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N10.06 - Mixtures of Ionic Liquids and Organic Solvents as Electrolytes for Electrochemical Capacitors 
April 25, 2014   2:45pm - 3:00pm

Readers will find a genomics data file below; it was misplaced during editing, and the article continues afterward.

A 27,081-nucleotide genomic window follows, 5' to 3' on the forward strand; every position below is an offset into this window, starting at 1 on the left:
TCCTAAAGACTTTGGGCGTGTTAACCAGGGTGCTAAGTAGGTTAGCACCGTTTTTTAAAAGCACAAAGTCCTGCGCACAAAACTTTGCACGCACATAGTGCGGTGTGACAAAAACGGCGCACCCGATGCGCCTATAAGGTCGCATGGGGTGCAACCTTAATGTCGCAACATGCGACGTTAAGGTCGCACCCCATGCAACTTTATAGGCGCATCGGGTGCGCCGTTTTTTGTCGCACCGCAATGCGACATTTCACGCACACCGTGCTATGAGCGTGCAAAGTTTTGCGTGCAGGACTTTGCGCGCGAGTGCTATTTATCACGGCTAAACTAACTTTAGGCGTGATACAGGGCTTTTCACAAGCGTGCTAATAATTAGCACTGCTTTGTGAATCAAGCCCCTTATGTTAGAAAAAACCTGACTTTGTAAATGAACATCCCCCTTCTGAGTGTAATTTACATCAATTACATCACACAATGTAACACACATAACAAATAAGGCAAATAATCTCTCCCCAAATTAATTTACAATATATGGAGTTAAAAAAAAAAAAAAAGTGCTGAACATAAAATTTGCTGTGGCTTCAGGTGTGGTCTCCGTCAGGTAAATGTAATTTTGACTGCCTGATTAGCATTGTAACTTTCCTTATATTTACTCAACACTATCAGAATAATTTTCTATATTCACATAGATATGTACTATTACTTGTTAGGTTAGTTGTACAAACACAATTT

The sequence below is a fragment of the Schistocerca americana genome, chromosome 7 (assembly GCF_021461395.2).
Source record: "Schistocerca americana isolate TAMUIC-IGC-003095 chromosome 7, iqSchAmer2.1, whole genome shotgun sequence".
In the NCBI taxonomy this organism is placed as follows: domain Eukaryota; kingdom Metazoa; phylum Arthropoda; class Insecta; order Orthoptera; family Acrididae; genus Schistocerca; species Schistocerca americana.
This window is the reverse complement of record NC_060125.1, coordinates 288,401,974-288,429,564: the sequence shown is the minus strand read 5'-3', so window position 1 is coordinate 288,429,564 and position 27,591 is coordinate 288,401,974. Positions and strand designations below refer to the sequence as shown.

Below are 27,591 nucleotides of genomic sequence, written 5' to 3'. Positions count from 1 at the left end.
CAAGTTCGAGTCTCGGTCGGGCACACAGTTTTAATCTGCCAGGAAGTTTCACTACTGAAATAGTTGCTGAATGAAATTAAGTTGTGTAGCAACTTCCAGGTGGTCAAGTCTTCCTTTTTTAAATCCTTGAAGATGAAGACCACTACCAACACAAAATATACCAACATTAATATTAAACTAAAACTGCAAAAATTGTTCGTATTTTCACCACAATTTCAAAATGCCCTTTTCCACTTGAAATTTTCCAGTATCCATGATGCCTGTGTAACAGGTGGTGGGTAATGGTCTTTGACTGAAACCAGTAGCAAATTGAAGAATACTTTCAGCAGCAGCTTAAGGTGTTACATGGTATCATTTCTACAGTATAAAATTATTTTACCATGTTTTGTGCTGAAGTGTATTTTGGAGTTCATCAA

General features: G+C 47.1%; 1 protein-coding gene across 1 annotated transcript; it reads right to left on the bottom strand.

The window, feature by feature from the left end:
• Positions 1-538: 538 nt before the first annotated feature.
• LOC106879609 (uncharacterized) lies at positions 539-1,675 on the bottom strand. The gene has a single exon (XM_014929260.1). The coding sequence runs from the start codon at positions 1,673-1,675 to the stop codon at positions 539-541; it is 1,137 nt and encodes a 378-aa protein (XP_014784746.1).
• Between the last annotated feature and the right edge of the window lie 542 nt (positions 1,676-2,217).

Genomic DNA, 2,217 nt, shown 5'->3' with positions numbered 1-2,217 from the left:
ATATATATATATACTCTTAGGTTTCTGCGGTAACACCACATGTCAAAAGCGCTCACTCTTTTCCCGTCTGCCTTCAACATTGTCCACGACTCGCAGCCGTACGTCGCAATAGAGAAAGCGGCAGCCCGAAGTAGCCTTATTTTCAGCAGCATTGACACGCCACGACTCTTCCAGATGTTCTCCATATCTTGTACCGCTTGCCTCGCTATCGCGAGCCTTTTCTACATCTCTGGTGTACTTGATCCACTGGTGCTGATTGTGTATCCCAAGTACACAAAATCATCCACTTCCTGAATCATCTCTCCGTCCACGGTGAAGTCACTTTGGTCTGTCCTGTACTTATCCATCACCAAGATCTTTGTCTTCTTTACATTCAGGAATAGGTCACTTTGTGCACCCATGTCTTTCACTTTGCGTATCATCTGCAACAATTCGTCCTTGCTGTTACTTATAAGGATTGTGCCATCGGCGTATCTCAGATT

The performance of electrochemical capacitors (ECs) is determined by the properties of their main components electrodes and the electrolyte. The energy density of EC is directly related to specific capacitance of the electrodes and the working potential of the device. In recent years, Ionic liquids (ILs) have attracted a lot of attention as electrolytes for ECs as they are stable at higher potentials compared to conventional aqueous and organic electrolytes, leading to higher energy density of the device. However, neat ionic liquids have much higher viscosities compared to electrolytes based on organic solvents such as acetonitrile (AN) or propylene carbonate (PC) and they are also more expensive. In this study, we introduce mixtures of ionic liquids and PC as effective substitutes for conventional organic electrolytes. We show that by using these mixtures as the electrolyte instead of a typical organic electrolyte (tetraethylammonium tetrafluoroborate (TEA BF4) in PC), we can extend the working potential and even cycle life of ECs without sacrificing the rate performance. The ionic liquids all contain the tetrafluoroborate anion just like the organic electrolyte used for comparison. The three different cations are 1-Butyl-1-methylhomopiperidinium, 1-Ethyl-1-methylpyrrolidinium, and 1,1-Dimethylpyrrolidinium. In all cases, multilayered graphene sheets are used as the electrode material. Electrochemical performance is assessed through galvanostatic cycling, cyclic voltammetry, and impedance spectroscopy. Results indicate better capacitive performance of all three IL electrolytes compared to the conventional organic electrolyte as well as an impressive capacitive stability over 10000 cycles. These electrolytes find applications in ECs with high energy density and long lifetime requirements.

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